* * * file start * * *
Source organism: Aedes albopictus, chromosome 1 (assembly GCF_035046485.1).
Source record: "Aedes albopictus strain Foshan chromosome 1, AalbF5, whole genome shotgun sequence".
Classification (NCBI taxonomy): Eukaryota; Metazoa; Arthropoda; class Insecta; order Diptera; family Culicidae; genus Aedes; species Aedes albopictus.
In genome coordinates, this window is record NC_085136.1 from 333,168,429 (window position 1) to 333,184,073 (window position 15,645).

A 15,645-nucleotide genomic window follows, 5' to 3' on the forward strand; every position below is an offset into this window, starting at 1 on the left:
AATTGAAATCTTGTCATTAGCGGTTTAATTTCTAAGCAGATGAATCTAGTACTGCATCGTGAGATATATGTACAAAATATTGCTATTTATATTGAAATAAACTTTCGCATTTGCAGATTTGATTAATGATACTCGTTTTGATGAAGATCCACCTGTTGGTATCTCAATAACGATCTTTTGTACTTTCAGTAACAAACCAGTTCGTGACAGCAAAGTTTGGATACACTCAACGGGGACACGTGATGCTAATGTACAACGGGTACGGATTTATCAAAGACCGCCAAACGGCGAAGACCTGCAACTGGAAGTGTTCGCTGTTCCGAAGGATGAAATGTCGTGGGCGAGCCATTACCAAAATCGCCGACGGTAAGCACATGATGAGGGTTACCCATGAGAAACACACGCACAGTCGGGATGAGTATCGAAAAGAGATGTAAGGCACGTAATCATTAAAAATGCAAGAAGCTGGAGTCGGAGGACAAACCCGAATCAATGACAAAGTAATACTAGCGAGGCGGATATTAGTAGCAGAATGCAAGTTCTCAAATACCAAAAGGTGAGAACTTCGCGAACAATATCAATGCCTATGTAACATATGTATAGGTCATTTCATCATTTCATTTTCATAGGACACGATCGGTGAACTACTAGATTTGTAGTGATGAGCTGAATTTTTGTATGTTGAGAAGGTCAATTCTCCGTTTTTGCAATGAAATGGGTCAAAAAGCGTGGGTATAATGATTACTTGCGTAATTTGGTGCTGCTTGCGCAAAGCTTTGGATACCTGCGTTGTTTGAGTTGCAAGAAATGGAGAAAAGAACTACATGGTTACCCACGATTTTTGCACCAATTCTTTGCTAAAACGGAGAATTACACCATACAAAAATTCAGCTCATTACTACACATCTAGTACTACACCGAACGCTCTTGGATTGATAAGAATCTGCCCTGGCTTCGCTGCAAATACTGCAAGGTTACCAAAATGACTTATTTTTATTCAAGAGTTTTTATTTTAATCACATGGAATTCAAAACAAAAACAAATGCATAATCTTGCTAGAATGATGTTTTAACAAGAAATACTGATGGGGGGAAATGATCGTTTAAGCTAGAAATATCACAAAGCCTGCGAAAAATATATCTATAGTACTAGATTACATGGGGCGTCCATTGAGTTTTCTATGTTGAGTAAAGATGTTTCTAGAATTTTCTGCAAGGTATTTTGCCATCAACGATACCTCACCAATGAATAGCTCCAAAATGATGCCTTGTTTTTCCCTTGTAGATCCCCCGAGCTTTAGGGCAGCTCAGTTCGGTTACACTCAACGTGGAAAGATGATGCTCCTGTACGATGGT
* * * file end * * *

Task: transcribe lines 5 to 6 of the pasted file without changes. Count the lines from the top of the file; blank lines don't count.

A 15,645-nucleotide genomic window follows, 5' to 3' on the forward strand; every position below is an offset into this window, starting at 1 on the left:
AATTGAAATCTTGTCATTAGCGGTTTAATTTCTAAGCAGATGAATCTAGTACTGCATCGTGAGATATATGTACAAAATATTGCTATTTATATTGAAATAAACTTTCGCATTTGCAGATTTGATTAATGATACTCGTTTTGATGAAGATCCACCTGTTGGTATCTCAATAACGATCTTTTGTACTTTCAGTAACAAACCAGTTCGTGACAGCAAAGTTTGGATACACTCAACGGGGACACGTGATGCTAATGTACAACGGGTACGGATTTATCAAAGACCGCCAAACGGCGAAGACCTGCAACTGGAAGTGTTCGCTGTTCCGAAGGATGAAATGTCGTGGGCGAGCCATTACCAAAATCGCCGACGGTAAGCACATGATGAGGGTTACCCATGAGAAACACACGCACAGTCGGGATGAGTATCGAAAAGAGATGTAAGGCACGTAATCATTAAAAATGCAAGAAGCTGGAGTCGGAGGACAAACCCGAATCAATGACAAAGTAATACTAGCGAGGCGGATATTAGTAGCAGAATGCAAGTTCTCAAATACCAAAAGGTGAGAACTTCGCGAACAATATCAATGCCTATGTAACATATGTATAGGTCATTTCATCATTTCATTTTCATAGGACACGATCGGTGAACTACTAGATTTGTAGTGATGAGCTGAATTTTTGTATGTTGAGAAGGTCAATTCTCCGTTTTTGCAATGAAATGGGTCAAAAAGCGTGGGTATAATGATTACTTGCGTAATTTGGTGCTGCTTGCGCAAAGCTTTGGATACCTGCGTTGTTTGAGTTGCAAGAAATGGAGAAAAGAACTACATGGTTACCCACGATTTTTGCACCAATTCTTTGCTAAAACGGAGAATTACACCATACAAAAATTCAGCTCATTACTACACATCTAGTACTACACCGAACGCTCTTGGATTGATAAGAATCTGCCCTGGCTTCGCTGCAAATACTGCAAGGTTACCAAAATGACTTATTTTTATTCAAGAGTTTTTATTTTAATCACATGGAATTCAAAACAAAAACAAATGCATAATCTTGCTAGAATGATGTTTTAACAAGAAATACTGATGGGGGGAAATGATCGTTTAAGCTAGAAATATCACAAAGCCTGCGAAAAATATATCTATAGTACTAGATTACATGGGGCGTCCATTGAGTTTTCTATGTTGAGTAAAGATGTTTCTAGAATTTTCTGCAAGGTATTTTGCCATCAACGATACCTCACCAATGAATAGCTCCAAAATGATGCCTTGTTTTTCCCTTGTAGATCCCCCGAGCTTTAGGGCAGCTCAGTTCGGTTACACTCAACGTGGAAAGATGATGCTCCTGTACGATGGT